27-inch QHD display, with a 1ms response time and 165Hz refresh rate, all packed into an edgy gaming monitor with a curve that can’t be resisted.
- Manufacturer: AOC
- Reviewed on: Xbox One X and PC
- Supplied by: AOC
The AOC AGON AG273QCG (hereafter referred to as the AG27) is a culmination of everything I could dream of in a monitor.
Before I start raving about the minor details that made me fall head over heels for the AG27, there are a few key features that need to be rattled off if you do not have the time to listen to me purr over the RGB back ring (yeah, RGB back ring!)
The AG27 is a 27 inch TN panel, with a whopping QHD (Quad HD – 2560 x 1440) resolution.
The panel itself is fairly decent, and whilst QHD is by no means the pinnacle of what is available, it is widely regarded as the sweet spot for the size, with the added advantage of higher refresh rates than are currently available on all but the most expensive 4k monitors. It is impressive and does more than justice to all of the titles I tested on it.
With a 1ms G2G response and 165 Hz refresh rate, you will be sure to not only have a flawless connection to your games but also you will not be missing any frames or experiencing any screen tear. Colour distortion can occur when you view from off-centre, however, although with the beautiful curved display, you won’t want to be anywhere but right in the middle. These shifts in colour saturation are most apparent towards the top and bottom of the screen, with colours becoming over-saturated or slightly washed out respectively.
Contrast is average when compared to a VA or decent IPS panel, however, as the AG27 is aimed at gamers, those panels cannot offer the super-fast response times that competitive gaming requires. Whilst darker scenes can suffer some compression, you won’t experience any IPS glow that can be off-putting to many gamers. As always, it comes down to personal preference which panel type you prefer, but for serious gamers, the AG27 provides one of the best examples of a TN panel for the price.
I did spend time using the monitor hooked up to my PC, but the vast majority of the time I was a few hours deep in Call of Duty, Halo or Forza. The Xbox One X can’t take full advantage of everything the AG27 has to offer, but it still provided a noticeable improvement from the LG TV I have sat next to it being used as a second monitor. The AG27 feels silky smooth in comparison, though with its impressive spec list, that is no real surprise.
The AG27 has a curved display. It’s a fairly evident curve but does not go so far as to distract you. The AG27’s curve and size feel like AOC really found the sweet spot for desktop gaming. The curve provides comfort and naturality to FPS games that I hadn’t fully experienced for myself before.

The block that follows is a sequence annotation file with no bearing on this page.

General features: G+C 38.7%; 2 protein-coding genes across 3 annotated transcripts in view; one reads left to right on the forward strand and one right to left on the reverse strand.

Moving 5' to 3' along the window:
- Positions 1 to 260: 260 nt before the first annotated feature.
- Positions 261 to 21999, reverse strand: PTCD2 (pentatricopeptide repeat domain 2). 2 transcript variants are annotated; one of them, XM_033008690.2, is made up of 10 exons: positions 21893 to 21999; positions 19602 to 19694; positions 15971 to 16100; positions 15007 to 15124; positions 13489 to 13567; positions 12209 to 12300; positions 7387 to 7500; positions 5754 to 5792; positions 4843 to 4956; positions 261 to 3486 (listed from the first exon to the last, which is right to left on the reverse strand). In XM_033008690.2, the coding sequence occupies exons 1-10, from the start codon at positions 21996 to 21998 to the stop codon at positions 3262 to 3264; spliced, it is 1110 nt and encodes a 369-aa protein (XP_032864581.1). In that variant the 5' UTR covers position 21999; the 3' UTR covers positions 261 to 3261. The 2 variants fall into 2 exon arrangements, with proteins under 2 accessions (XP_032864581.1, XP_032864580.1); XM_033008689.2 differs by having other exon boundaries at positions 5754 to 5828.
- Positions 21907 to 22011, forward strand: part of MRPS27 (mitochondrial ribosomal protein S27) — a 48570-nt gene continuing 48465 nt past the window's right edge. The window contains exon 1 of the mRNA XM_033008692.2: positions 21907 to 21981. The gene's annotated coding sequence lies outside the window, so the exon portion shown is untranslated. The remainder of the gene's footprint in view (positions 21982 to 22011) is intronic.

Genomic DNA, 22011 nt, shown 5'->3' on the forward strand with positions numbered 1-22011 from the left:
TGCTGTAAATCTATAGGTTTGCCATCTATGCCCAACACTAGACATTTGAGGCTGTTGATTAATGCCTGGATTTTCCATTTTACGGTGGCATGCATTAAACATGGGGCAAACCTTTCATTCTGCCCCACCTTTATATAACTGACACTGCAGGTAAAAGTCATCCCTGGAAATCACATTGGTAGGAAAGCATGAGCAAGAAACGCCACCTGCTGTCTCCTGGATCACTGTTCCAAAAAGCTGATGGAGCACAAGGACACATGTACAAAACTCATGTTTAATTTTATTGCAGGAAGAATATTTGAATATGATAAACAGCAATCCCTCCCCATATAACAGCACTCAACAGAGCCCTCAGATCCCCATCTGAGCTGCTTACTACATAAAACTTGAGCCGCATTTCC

There are a few other things that add to the AG27’s appeal: it is borderless; which gives it a really clean and modern look, and it also has a height and angle adjustable stand that has an attractive design. With red anodized-look feet and a matt black rail, it will fit into any gaming setup.
Next up is my personal favourite set of details that give the AG27 a real wow factor. It has a fully customizable RGB ring on the back which ties in with the front control knob lighting. They have a whole host of different effects available, such as water waves, flash, gradient fade, and motion point. These can be further customised with either set colours, rainbow, or a user-defined mix.
It doesn’t stop there. The back panel has a host of fancy bits and the down-facing inputs: it has one HDMI slot and a display port, along with a set of two-watt speakers, which despite being small, perform quite nicely in comparison to some other built-in speakers. Lastly, it has a stunning 3D AGON badge that just adds an official and quality feel to the monitor.
Moving on to some software features, if you click the centrally located joystick found underneath the screen of the monitor you will be met with an AGON branded menu with a multitude of options, as follows:
Game settings that allow you to change between pre-set screen modes catered to different game types.
Luminance that allows you to adjust contrast brightness and gamma.
G-sync set-up that will give you options such as deep sleep and USB charge.
Colour set-up and audio that are self-explanatory and quite standard for any display.
Light FX gives you all of the options for the RGB ring and front light previously mentioned.
Extra that gives you resolution information and allows you to change the display selection.
Last is the OSD menu that gives you all the options for the menu itself.
Last but not least, the AG27 has a whopping four USB slots, along with your normal audio inputs, including the aforementioned charging ports.
Moving on to issues, there are only two that I could find with the AG27. The first is that the matt non-glare layer does slightly affect the sharpness of the screen, but it is not enough of an issue that I would wish for it to not be included.
The second does not affect the monitor in its functionality and is more of a personal gripe. The AG27 has a stunning set of effects and lights that make the back of the monitor as eye-catching as the front, but the light is barely bright enough to show behind the monitor. Were you not to see them on the back, it quite possible that they would go unnoticed.
The AG27 is a stunning monitor in design and in functionality.
So far the AG27 has taken prime position as the apple of my eye in terms of displays, and I can honestly say I would rather work and play on the AG27 than my Sony Bravia 4K TV.
I can confidently say that the AG27 won’t disappoint anyone that has the pleasure of purchasing this monitor.